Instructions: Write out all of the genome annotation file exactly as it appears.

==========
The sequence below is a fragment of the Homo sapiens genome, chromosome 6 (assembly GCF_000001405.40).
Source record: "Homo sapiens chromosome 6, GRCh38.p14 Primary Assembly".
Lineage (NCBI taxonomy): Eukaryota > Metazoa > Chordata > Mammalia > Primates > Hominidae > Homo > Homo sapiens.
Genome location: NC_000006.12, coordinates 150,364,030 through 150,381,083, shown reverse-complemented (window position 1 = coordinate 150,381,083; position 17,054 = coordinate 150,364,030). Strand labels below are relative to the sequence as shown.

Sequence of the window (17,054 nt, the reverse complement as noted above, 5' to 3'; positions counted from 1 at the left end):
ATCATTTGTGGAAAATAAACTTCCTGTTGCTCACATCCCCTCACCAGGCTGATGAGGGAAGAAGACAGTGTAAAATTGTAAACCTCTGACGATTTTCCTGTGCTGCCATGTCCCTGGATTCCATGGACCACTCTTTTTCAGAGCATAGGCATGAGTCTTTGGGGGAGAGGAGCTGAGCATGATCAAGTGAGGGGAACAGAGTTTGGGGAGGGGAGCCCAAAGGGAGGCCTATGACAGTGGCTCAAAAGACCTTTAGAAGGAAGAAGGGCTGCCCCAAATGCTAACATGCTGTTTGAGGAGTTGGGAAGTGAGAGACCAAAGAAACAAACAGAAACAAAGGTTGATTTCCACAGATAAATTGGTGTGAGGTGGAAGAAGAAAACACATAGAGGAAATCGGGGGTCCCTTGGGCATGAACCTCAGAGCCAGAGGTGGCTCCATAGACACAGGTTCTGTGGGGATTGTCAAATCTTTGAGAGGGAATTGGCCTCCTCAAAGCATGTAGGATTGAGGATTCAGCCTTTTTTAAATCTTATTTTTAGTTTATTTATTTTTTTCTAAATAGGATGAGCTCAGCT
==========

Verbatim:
The sequence below is a fragment of the Homo sapiens genome, chromosome 6 (assembly GCF_000001405.40).
Source record: "Homo sapiens chromosome 6, GRCh38.p14 Primary Assembly".
Lineage (NCBI taxonomy): Eukaryota > Metazoa > Chordata > Mammalia > Primates > Hominidae > Homo > Homo sapiens.
Genome location: NC_000006.12, coordinates 150,364,030 through 150,381,083, shown reverse-complemented (window position 1 = coordinate 150,381,083; position 17,054 = coordinate 150,364,030). Strand labels below are relative to the sequence as shown.

Sequence of the window (17,054 nt, the reverse complement as noted above, 5' to 3'; positions counted from 1 at the left end):
ATCATTTGTGGAAAATAAACTTCCTGTTGCTCACATCCCCTCACCAGGCTGATGAGGGAAGAAGACAGTGTAAAATTGTAAACCTCTGACGATTTTCCTGTGCTGCCATGTCCCTGGATTCCATGGACCACTCTTTTTCAGAGCATAGGCATGAGTCTTTGGGGGAGAGGAGCTGAGCATGATCAAGTGAGGGGAACAGAGTTTGGGGAGGGGAGCCCAAAGGGAGGCCTATGACAGTGGCTCAAAAGACCTTTAGAAGGAAGAAGGGCTGCCCCAAATGCTAACATGCTGTTTGAGGAGTTGGGAAGTGAGAGACCAAAGAAACAAACAGAAACAAAGGTTGATTTCCACAGATAAATTGGTGTGAGGTGGAAGAAGAAAACACATAGAGGAAATCGGGGGTCCCTTGGGCATGAACCTCAGAGCCAGAGGTGGCTCCATAGACACAGGTTCTGTGGGGATTGTCAAATCTTTGAGAGGGAATTGGCCTCCTCAAAGCATGTAGGATTGAGGATTCAGCCTTTTTTAAATCTTATTTTTAGTTTATTTATTTTTTTCTAAATAGGATGAGCTCAGCT